Dog tags and Veterans Day


by Eric C. Hammerstrom

We scrambled in the wee hours of August 20, 1968, when the Soviets invaded Czechoslovakia and the world was on the brink of war.

At Patch Barracks, in Stuttgart, Germany, soldiers went on alert, kissed their wives and children goodbye, and headed for airport tarmacs where they waited to be deployed to all parts of the globe for World War III.

My mother remembers my father’s kiss goodbye. I do not. I was 8 months old. My sister was 3 years old.

My mother followed her orders, dressed us, and reported to the gymnasium at Patch, where she and we were issued dog tags—single dog tags—so we could be identified if necessary.

My father, who was an Army medical officer until I was 3, wore two dog tags. I loved to play with them when I sat on his lap in those rare and fuzzy memories from when I was a toddler. They jingled oddly, a dull clank of stainless steel that has always been a comforting sound. I did not know what they were for.

There were two, I learned years later, so that when a soldier died on the field of battle, his comrades could pull one from his neck as a record of his death, leaving the second behind so the enemy, in an act of chivalry, might give proper burial and notify the casualty’s homeland.

My father wore two of them onto the tarmac that August morning. My mother, sister and I each received one. Mine states my name, “U.S. Citizen,” and “Protestant”—in case of need for proper burial.

How terrified must my mother have been that morning, I wonder? How brave must she have needed to be, with two babies in her arms and one dog tag around each of our necks … and her own?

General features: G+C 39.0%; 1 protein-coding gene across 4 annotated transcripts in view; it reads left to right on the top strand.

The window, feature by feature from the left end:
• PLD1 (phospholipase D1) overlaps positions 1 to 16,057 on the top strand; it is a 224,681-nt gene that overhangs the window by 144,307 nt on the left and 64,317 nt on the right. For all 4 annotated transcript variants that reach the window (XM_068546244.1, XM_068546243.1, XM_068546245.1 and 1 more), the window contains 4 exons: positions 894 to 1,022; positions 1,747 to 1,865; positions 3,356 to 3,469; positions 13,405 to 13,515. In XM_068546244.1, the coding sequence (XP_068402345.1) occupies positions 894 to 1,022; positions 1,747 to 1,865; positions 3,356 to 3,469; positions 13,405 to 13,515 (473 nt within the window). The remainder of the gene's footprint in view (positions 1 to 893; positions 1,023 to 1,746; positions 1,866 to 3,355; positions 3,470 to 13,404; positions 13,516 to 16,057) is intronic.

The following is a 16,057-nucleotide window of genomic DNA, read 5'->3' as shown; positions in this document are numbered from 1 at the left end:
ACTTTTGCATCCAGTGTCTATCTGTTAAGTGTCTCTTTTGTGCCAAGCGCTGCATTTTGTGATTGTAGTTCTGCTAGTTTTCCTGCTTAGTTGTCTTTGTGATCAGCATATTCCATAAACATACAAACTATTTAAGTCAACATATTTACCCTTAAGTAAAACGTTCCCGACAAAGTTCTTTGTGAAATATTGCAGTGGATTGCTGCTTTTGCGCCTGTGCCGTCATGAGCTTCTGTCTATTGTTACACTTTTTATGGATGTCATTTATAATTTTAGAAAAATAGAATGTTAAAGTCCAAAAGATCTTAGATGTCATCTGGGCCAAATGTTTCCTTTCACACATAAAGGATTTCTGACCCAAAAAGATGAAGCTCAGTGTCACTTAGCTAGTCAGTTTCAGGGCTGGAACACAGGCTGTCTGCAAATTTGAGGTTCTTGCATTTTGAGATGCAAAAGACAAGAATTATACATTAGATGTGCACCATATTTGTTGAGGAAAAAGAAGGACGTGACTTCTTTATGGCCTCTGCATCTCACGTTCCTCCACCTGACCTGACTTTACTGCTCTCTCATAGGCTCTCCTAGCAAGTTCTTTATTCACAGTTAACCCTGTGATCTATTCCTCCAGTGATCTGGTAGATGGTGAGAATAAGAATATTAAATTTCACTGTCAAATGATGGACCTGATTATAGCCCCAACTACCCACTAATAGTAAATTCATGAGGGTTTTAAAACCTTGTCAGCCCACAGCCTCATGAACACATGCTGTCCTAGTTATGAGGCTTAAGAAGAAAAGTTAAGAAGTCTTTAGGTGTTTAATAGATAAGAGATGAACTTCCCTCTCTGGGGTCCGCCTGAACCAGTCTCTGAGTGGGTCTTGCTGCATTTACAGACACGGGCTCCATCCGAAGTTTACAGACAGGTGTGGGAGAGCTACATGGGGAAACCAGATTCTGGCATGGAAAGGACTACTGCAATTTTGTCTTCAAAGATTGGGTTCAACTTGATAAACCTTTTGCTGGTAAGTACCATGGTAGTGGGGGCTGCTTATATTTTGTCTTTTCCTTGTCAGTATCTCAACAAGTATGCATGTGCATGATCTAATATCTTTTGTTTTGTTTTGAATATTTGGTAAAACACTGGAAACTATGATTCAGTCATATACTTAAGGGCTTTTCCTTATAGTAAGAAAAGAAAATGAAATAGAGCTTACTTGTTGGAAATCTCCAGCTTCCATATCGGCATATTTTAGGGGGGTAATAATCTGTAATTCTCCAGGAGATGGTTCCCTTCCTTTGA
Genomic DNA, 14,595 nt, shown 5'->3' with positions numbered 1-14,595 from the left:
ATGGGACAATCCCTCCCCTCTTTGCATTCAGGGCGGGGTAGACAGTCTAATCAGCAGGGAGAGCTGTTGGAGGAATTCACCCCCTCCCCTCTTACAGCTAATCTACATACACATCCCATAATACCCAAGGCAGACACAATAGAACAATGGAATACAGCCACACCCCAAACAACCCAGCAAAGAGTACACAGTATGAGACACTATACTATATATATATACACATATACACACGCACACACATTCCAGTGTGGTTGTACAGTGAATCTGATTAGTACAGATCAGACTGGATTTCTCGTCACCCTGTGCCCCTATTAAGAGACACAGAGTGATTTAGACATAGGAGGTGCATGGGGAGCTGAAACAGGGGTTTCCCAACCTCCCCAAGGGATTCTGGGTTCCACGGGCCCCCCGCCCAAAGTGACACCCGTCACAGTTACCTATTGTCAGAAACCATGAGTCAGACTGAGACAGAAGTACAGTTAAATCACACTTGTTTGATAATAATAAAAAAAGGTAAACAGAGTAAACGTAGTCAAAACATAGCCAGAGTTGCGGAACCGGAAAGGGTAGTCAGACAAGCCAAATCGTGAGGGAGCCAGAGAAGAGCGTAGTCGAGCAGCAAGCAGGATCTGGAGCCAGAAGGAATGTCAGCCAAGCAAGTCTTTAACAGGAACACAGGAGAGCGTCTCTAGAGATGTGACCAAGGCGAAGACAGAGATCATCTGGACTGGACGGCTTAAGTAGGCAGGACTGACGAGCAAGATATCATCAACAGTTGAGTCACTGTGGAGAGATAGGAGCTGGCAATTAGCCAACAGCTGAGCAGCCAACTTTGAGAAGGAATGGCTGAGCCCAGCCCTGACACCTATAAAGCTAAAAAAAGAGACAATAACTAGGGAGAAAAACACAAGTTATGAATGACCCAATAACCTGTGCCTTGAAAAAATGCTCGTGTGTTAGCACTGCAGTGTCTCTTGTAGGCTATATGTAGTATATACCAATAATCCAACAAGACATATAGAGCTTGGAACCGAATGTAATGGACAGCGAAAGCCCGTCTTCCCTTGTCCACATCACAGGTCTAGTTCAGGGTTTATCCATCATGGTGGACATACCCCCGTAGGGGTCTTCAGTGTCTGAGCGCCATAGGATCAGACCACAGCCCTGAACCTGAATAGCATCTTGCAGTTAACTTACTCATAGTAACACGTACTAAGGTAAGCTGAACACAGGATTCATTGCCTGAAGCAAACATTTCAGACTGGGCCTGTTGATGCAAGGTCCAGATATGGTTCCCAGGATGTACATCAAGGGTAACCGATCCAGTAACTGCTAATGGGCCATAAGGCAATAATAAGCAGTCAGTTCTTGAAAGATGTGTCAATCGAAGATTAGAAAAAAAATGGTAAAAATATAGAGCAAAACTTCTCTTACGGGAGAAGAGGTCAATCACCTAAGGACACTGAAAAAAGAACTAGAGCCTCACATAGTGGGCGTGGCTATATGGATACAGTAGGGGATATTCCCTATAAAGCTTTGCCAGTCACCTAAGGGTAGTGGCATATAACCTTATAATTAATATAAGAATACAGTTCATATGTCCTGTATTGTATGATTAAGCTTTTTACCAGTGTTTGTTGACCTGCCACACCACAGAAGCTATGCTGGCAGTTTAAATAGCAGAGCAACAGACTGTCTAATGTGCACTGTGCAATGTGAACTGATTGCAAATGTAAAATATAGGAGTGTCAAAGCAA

So many years later, she remembers that day more clearly than my father, whose memory mixes the events with other scrambles and other tarmac times.

As I hold my single dog tag, I think of the scene from Saving Private Ryan, where Tom Hanks’ men casually sort through bag after bag of dog tags from dead paratroopers, hoping they’ll find a tag for John Ryan, so their work will be finished. The scene horrifies me.

There were no such things as dog tags when my ancestors, Henry Gephardt and George Washington Crandall, fought for the Union Army at Shiloh and Gettysburg, respectively, so Civil War soldiers usually scratched their name onto the back of their belt buckle, or left a last letter to the folks at home in their pocket. The Army did not mandate the issue of dog tags until 1913.

Dog tags were round at first, replaced by oval tags during World War II. In 1944, “silencers” were added to the tags for soldiers in combat, so they would no longer clank together and necessitate their own use.

During the Korean War, a second, shorter chain was added to the second tag for, it is sad to think, streamlined processing of casualties. The second tag with the shorter chain could be easily removed from the first and attached to a fallen soldier’s boot, becoming a “toe tag.”

My father came home from the service with two dog tags. So did my father-in-law. So did my uncle. So did my friends Dave and Liz and John and Marty and Dennis. So did my teacher, Bill, and my hockey coach, Darryl. So did my students, Chad and Nate and Adam and Matt and Brett and Tom, and Kaitlin.

Many of my friends still wear them—so many I cannot list them all without forgetting some, and forgetting any of them is the last thing I want to do.

On 11/11 we honor them.

Veterans Day was first called Armistice Day for the moment at exactly 11 a.m. on November 11 when the guns of World War I went silent.

Should you ever happen upon the small town of Culver, Indiana, on November 11, visit Culver Military Academy where I taught and coached during my first year out of college.

The day begins with all cadets donning their finest dress uniforms and marching to Memorial Chapel, where the names of Culver’s dead from “The Great War” are carved into stone walls that flank the entrance. The names are read, a list of names even longer than the list at West Point, followed by silence. Then, silence is broken by the mourning sound of “Taps” played by two buglers: one on the chapel steps, the other echoing at the edge of Lake Maxinkuckee, 300 yards away.